News this week that Nortel Networks Corp. is selling its CDMA and LTE wireless telecom division to Nokia Siemens Networks for a cool $650 million is not too surprising, considering the state of the global telecommunications industries and a continuing reluctance by enterprise customers to invent in new technology.
Let’s face it, more and more companies are learning to make do with what they have rather than spend any additional money on the latest gadget or technology ‘breakthrough’ that promises speed and reliability, but is missing that all-important applications return on investment (ROI) validation. In short, if the promises and numbers don’t translate into increased revenue, then smart enterprise buyers will probably take a pass on your latest products.
This attitude has crept into all aspects of technology, including the area of enterprise routers and WAN optimization, where Nortel has a fairly reputable stake alongside such competitors as Blue Coat, Juniper, Cisco, Expand, Citrix, Riverbed and Siemens. Nortel even has a foot in the growing branch office market, introducing in 2007 a WAN router, developed as part of a partnership with Microsoft, which includes integrated security and a slew of VoIP features that just screams unified communications (UC).
All of this may be for naught, however, as Nortel sniffs around for buyers of its other business units outside of its CDMA and LTE telecom division. The company plans to put more effort into sales to try to save these units, and its WAN optimization business, although this may be futile in this economy. In order to build sales, Nortel will have to quickly and effectively build convincing ROI cases around its router and WAN deployments, says one analyst. Unfortunately, time is not on Nortel’s side. As another analyst pointed out in referencing companies like this, it is just a case of dying slowly rather than reinventing and resuscitating a company’s brand and existence.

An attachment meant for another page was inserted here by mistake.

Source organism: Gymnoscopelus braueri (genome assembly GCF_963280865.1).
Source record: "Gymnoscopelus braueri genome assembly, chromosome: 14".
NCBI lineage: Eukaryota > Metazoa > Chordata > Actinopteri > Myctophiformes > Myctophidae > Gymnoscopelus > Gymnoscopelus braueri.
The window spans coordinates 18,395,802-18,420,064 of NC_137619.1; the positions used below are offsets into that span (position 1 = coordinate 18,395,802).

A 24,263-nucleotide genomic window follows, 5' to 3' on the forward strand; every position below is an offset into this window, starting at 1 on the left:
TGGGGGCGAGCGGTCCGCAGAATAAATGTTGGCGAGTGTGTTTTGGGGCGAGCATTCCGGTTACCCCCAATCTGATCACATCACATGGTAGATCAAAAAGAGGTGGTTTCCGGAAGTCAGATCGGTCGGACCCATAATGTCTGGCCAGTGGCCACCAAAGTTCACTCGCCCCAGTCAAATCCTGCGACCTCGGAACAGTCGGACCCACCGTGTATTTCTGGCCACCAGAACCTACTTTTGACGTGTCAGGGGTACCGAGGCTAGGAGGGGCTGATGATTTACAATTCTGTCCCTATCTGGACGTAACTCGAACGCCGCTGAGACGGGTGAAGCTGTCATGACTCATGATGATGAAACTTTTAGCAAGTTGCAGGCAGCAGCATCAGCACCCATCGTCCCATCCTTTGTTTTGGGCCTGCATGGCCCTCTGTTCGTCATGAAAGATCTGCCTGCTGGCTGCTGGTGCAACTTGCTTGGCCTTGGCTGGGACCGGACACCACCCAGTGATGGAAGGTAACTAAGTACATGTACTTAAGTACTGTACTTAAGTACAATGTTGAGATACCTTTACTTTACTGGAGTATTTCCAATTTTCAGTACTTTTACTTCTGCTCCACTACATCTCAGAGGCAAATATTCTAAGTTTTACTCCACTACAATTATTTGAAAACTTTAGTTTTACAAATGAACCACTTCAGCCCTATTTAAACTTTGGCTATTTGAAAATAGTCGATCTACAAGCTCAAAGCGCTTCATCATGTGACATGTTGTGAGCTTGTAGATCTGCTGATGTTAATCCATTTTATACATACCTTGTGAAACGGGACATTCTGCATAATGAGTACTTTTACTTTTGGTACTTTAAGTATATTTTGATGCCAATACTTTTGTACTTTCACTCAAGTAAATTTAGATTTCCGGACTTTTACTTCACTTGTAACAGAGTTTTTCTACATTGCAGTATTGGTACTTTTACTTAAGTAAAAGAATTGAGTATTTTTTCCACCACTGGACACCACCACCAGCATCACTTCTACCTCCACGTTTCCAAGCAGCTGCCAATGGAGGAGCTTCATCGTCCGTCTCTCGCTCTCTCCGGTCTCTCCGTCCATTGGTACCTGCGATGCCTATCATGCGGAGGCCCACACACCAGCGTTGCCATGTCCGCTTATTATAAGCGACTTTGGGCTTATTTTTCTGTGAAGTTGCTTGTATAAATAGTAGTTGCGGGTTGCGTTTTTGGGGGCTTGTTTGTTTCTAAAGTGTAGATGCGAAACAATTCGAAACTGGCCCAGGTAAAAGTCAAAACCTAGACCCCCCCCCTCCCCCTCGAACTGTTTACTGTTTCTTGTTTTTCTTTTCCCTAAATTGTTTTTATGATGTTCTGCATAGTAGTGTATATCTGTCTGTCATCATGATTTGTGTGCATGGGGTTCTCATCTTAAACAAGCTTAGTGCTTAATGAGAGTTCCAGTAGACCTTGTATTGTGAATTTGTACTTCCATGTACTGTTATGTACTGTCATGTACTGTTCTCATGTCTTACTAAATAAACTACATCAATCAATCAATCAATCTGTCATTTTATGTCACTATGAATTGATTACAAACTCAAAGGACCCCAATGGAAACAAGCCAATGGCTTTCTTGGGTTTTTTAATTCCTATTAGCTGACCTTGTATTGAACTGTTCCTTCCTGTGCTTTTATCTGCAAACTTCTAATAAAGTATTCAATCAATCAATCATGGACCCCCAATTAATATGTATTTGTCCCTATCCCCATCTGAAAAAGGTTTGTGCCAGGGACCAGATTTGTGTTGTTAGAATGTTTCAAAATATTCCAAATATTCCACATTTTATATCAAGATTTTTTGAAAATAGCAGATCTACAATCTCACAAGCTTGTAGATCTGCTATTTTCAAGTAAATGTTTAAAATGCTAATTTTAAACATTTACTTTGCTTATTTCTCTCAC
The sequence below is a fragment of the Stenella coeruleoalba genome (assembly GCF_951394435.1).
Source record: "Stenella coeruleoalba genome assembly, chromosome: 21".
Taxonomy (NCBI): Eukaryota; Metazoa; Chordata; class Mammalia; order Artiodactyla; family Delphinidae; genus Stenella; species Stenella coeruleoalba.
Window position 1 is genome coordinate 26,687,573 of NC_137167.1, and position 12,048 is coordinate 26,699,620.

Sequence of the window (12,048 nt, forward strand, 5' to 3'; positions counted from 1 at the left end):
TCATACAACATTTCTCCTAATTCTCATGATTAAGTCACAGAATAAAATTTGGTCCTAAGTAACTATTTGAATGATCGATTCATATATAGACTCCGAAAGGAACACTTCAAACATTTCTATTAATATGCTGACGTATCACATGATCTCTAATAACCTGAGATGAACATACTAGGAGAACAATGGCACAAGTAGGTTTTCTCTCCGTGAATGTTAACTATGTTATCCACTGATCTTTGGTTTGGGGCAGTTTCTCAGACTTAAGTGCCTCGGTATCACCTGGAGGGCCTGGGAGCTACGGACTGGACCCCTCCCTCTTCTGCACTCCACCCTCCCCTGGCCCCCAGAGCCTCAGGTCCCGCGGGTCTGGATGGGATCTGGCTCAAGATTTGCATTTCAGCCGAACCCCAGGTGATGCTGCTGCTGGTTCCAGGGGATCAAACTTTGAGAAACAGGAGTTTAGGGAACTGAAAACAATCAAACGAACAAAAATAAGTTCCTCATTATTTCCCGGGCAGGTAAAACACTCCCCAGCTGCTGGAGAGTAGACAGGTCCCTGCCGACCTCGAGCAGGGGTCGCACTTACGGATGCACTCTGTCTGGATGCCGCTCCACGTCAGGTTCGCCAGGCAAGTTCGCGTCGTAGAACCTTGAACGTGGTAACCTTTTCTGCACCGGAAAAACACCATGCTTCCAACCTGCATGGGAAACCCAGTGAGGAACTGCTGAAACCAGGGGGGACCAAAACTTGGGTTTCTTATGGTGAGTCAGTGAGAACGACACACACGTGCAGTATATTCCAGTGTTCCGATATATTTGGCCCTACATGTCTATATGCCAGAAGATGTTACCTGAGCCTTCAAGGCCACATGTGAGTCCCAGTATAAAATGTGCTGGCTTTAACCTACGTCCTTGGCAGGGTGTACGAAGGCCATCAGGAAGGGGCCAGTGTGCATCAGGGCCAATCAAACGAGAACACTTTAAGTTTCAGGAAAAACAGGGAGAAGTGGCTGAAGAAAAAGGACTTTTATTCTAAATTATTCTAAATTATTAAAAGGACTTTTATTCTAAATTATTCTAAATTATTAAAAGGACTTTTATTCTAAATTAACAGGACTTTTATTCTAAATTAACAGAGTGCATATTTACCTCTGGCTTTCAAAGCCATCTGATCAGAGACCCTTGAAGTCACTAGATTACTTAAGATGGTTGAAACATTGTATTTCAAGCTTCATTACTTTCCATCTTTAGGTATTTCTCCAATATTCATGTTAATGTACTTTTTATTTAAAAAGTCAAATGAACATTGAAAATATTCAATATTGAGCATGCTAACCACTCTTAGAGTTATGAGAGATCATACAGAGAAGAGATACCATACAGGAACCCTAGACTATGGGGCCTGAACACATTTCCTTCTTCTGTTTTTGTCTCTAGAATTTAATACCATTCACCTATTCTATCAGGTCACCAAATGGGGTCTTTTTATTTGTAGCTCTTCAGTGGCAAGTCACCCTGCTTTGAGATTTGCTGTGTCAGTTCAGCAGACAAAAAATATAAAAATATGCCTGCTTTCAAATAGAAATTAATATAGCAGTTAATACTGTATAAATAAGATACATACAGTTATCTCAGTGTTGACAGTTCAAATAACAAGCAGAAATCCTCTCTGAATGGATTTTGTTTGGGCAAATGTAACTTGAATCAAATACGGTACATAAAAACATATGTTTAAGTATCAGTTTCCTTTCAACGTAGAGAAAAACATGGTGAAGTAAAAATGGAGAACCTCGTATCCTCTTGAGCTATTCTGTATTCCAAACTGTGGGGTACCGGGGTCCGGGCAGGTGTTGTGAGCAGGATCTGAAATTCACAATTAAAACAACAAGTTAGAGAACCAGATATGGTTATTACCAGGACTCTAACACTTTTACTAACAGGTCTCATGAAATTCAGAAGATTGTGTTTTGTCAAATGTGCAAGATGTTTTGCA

Nortel’s problems are unfortunate, given the company’s long history of success in the worldwide communications market and status as a global brand. The economy, of course, is the easy target when pointing the finger of blame. There are a number of other factors, however, including a rapid commoditization of technology, a focus on hard dollar benefits over technical specs, and an increasingly challenging global channel market (we know this from speaking with one wireless partner that came away very disappointed with Nortel’s channel support in Europe).
As the saying goes, timing is everything in life and is even more critical in high technology, where products come and go faster than the latest buzzword. In a report released today, Infonetic research reports that sales of enterprise routers and WAN optimization appliances were down in the first quarter, because of the economy and a shift to lower-priced routers and low-end branch office devices. Among the finding in the report:
The good news is that growing demands on corporate WANs — from telecommuters, social networks, and branch office activities -– is expected to bolster sales and stem the revenue slide this year. Continued emphasis on software as a service (SaaS), cloud computing, unified communications and other technologies that rely on network bandwidth and speed will increase the demand for WAN optimization alternatives and less costly virtual optimization techniques.
Too late for Nortel, perhaps, but beneficial to the players who are smart enough to provide deployment validation to users and focus on the benefits a solution has on the applications and content zipping over a network rather than a bits-and-bytes laundry list on a spec sheet. It’s no longer survival of the fittest, but survival of the more factual when it comes to solutions that have a place and a purpose in the enterprise world.
For more on Nortel’s slide into bankruptcy, please see our timeline spanning the past 12 years of the company’s existence.